The internet has made this a very strange time to be a celebrity. We have never had so much unfiltered access to the people we admire, which hasn’t always been for the best. As much as you might revere your favourite actress or musician, the fact is that they’re a person, just as fallible as you. I’m sure I don’t need to tell you that people say and do stupid things on a regular basis. You and I, at least, have the benefit of knowing that no one is really paying attention; as much as your parents and teachers tell you that what you put online will have an effect on you, it’s very rare that anything actually happens.
The same cannot be said of the celebrities that everyone is paying attention to, however. Especially since the birth of the #MeToo movement, online audiences have been increasingly vigilant of people in influential or powerful positions, quick to call out people who use that platform to spew ignorance or hatred, especially towards vulnerable or marginalized groups.
While opinions differ on exactly how far this kind of activism can and should go, I think the foundational idea is a solid one. A celebrity’s voice can be heard around the world and the ideas they put out there matter. When the same groups of people are constantly the butt of the joke, it starts to colour the way people see that group. This isn’t to say that every comedian who has made a tasteless joke in the past should just be “cancelled,” as some denizens of Twitter would put it. As an example, let’s look at the incident with Kevin Hart from a few months ago. The actor was set to host the Oscars this February, until old, homophobic tweets from 2011 resurfaced and caused controversy. The tweets weren’t what caused such a hooplah, however. Indeed, Hart’s response when the tweets resurfaced was what sealed his fate. Across numerous Instagram and Twitter posts (and a very half-hearted appearance on Ellen), he flip-flopped between insincere apologies and refusing to apologize, insisting that he had already dealt with the tweets and became a better man. His outbursts are proof on their own that, actually, Hart had not become a better man. The tweets didn’t resurface as a way to spite him, they resurfaced because they still represented him and he had done very little to change that.
I’m not going to pretend that there aren’t some people who are too quick to pull the trigger on someone’s career. My point is that, most of the time, incidents like this are called out to encourage us to all be better, as opposed to being an attack on a specific person. If Hart had made a demonstrable effort to be a better person, instead of insisting that he’d already done that, the whole affair could have been handled much more gracefully. To me, this situation seems pretty clean cut. Hart was given a chance to be a positive role model and he squandered it.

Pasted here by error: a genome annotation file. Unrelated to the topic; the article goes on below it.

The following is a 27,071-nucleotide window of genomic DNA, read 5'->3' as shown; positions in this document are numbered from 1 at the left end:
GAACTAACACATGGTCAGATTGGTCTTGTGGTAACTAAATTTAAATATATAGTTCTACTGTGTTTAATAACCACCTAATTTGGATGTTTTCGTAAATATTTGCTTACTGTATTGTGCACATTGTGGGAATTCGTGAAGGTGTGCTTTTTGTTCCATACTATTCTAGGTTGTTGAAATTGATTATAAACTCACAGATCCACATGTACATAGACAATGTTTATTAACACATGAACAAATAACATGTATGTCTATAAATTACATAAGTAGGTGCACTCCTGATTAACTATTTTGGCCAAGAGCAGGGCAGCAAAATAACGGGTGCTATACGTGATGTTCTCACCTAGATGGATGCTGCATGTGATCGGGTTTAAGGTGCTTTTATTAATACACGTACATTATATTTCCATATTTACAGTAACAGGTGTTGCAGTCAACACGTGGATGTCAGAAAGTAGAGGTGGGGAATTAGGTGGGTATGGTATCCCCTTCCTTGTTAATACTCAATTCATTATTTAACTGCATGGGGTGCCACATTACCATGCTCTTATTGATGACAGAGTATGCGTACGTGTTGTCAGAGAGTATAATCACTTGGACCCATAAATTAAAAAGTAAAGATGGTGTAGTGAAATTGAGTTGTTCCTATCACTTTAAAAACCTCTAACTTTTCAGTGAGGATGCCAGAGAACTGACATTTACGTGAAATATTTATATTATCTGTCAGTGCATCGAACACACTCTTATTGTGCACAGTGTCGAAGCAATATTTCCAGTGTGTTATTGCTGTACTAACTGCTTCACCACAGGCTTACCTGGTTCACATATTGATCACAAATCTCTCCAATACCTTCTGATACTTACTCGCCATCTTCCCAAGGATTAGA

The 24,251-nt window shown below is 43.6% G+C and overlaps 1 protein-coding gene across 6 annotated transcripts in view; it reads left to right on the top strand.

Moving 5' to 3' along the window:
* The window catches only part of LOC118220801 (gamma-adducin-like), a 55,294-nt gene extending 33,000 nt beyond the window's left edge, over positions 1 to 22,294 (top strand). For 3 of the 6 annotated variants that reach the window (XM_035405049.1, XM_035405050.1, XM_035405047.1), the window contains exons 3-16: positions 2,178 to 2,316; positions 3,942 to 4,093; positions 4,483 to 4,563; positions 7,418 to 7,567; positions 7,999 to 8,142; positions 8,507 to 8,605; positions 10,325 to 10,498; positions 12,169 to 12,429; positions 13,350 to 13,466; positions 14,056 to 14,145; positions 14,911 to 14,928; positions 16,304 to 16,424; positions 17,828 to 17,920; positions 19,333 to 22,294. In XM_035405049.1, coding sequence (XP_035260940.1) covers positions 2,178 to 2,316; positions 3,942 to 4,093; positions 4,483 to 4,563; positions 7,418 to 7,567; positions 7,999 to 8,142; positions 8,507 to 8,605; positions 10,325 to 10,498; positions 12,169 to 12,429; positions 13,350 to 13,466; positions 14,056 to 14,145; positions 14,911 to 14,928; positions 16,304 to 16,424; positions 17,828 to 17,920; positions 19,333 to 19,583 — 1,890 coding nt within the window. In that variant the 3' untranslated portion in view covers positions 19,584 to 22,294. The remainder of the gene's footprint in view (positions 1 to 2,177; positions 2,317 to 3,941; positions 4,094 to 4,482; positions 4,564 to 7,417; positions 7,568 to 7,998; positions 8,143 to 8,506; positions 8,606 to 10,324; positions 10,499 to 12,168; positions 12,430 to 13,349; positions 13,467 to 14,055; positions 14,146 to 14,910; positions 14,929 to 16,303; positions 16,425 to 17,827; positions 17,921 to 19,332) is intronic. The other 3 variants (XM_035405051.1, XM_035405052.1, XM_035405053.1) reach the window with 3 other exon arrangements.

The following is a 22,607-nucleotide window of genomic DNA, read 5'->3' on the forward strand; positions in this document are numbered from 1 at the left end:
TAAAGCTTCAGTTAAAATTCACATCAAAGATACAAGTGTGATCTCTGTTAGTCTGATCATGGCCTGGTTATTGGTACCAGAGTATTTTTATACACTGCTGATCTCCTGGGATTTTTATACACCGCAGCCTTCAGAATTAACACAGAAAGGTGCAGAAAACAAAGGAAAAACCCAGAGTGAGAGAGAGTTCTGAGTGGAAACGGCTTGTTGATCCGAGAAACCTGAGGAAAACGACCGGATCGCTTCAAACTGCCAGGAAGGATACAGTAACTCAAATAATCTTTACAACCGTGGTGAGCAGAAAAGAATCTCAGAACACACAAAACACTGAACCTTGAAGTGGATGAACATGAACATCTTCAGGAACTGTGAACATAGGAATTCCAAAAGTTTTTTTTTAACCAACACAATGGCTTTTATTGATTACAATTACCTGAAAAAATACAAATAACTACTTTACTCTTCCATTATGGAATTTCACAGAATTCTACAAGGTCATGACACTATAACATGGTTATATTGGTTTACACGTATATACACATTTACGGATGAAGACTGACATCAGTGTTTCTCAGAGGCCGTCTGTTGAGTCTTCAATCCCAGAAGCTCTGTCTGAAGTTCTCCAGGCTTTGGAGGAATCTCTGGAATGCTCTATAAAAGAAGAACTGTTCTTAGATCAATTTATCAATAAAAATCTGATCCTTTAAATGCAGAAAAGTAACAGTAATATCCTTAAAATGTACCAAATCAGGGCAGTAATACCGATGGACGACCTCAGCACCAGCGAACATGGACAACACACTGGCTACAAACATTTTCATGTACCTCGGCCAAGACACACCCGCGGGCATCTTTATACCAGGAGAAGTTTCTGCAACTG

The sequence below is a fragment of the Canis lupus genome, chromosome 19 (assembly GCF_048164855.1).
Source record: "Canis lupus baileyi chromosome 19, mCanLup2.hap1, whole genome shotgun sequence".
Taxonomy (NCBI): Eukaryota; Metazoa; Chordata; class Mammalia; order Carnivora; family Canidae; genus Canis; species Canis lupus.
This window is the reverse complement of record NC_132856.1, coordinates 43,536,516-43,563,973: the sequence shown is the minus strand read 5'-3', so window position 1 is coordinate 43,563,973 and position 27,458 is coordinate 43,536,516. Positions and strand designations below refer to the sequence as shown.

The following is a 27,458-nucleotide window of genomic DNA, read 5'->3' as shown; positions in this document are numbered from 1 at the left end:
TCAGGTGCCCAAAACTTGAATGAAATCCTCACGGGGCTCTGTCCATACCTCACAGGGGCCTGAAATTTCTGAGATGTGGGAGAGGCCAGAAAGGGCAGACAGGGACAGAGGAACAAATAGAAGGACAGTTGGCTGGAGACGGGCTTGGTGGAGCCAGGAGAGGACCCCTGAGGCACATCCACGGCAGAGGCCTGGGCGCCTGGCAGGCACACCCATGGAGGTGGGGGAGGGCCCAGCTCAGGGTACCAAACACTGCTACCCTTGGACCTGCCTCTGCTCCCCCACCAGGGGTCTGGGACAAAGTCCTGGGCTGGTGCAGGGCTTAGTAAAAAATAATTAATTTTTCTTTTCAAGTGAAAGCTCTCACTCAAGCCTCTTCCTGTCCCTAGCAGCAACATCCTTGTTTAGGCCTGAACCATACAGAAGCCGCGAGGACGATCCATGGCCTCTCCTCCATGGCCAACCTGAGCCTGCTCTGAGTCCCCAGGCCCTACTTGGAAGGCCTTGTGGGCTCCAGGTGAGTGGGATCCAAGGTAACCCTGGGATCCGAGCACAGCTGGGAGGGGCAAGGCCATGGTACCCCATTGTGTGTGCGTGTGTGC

The situation that Marvel director James Gunn found himself in last year was perhaps more complex. Like Hart, he had some dodgy tweets from around 2010/2011 resurface against his name. They cost him his job directing Guardians of the Galaxy Vol. 3. Unlike Hart, however, Gunn mostly found support online, from his cast, his fans and his friends and family. What was so different for Gunn that he found solace where Hart found rejection?
Well for one thing, Gunn has actually become a very different person since those tweets were made. His apology when they resurfaced is not the only time he has addressed these tweets publically. In the time since they were made, Gunn has made a concentrated effort to move away from the tacky shock value of those offensive jokes and be a more positive voice in public. No attempt was made by Gunn (or his supporters) to defend the tweets, or try and alleviate Gunn’s responsibility. But those tweets simply do not reflect the man’s attitudes anymore and that much has been very clear to see.
What’s more, the resurfacing of these tweets was not the result of public outcry, but was instead part of a smear campaign from a political troll. Mike Cernovich, who has himself made some utterly abhorrent remarks about sexual assault, brought the tweets to light as part of some baffling retaliation for Gunn’s liberal politics. Essentially, the morality of Twitter’s so-called “social justice warriors” was hijacked to make a mockery of Gunn and was in no way intended to defend any group of people.
It makes Disney’s almost immediate decision to fire Gunn all the more baffling. For one, the tweets were made at around the time that Gunn was making the original Guardians of the Galaxy film; if they were bad enough to cost him his career, why didn’t he get fired then? It was also clear to pretty much everyone that this wasn’t the same situation as Hart and his homophobic tweets. The whole thing felt like a perversion of justice. There was no moral weight to the decision to fire Gunn. All it did was prove that even movements with the best of intentions can be twisted by people with ulterior motives.
So why am I bringing all of this up again? Because, as it turns out, Disney have gone back on their decision after about half a year. Gunn has been reinstated as the director for the final installment of the Guardians of the Galaxy trilogy that he had been working on for most of a decade. The news is as shocking as it is relieving. We may never know why exactly Disney walked back on their decision, especially as they were so firm on it at the time. But from the outside, it seems like acknowledgment that people are capable of being better. Yes, we should absolutely say something when we see ignorance or cruelty. But the people who are able to recognize those faults and make an active effort to better themselves deserve to be heard when they do so. That’s the lesson to be learned here.